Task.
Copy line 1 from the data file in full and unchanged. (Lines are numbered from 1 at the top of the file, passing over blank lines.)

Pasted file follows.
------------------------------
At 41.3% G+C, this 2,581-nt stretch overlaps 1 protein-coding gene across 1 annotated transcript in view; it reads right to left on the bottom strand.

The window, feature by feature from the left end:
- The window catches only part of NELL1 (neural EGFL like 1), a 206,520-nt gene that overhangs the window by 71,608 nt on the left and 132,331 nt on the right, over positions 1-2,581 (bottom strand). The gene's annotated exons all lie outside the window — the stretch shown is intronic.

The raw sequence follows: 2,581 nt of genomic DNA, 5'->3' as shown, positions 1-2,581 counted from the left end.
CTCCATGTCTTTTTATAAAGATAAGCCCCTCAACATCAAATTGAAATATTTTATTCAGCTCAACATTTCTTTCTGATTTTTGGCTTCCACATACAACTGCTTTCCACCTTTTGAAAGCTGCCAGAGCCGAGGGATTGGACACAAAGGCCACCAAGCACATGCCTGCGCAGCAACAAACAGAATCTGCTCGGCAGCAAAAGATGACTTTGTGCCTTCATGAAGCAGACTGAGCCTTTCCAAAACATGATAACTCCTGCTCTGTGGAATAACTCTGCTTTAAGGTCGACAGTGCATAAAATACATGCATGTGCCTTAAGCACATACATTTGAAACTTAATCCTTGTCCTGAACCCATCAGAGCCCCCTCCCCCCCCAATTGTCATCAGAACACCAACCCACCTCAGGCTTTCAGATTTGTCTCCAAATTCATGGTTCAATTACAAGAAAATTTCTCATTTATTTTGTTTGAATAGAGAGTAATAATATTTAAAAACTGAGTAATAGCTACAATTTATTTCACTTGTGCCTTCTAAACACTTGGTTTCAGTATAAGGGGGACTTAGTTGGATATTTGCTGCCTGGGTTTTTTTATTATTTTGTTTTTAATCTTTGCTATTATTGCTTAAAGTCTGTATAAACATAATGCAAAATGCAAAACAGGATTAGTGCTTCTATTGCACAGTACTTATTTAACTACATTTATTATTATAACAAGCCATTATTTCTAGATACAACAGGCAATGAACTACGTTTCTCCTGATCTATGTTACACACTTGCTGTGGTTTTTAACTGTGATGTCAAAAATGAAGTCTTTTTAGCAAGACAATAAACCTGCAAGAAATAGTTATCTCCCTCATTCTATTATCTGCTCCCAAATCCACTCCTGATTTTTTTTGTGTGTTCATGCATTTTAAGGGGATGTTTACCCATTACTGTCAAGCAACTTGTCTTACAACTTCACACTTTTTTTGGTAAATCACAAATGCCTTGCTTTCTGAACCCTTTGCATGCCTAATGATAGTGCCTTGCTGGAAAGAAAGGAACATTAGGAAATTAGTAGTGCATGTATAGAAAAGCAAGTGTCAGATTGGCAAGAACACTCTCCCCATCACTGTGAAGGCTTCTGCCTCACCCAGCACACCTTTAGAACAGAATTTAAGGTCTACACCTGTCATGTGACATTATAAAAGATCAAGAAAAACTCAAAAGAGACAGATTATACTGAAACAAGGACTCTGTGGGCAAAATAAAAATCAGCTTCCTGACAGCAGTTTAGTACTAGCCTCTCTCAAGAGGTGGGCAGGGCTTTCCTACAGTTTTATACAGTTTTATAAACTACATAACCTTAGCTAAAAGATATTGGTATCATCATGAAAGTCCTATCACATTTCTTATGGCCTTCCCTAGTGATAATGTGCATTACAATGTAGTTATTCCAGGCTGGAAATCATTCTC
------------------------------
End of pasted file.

At 41.3% G+C, this 2,581-nt stretch overlaps 1 protein-coding gene across 1 annotated transcript in view; it reads right to left on the bottom strand.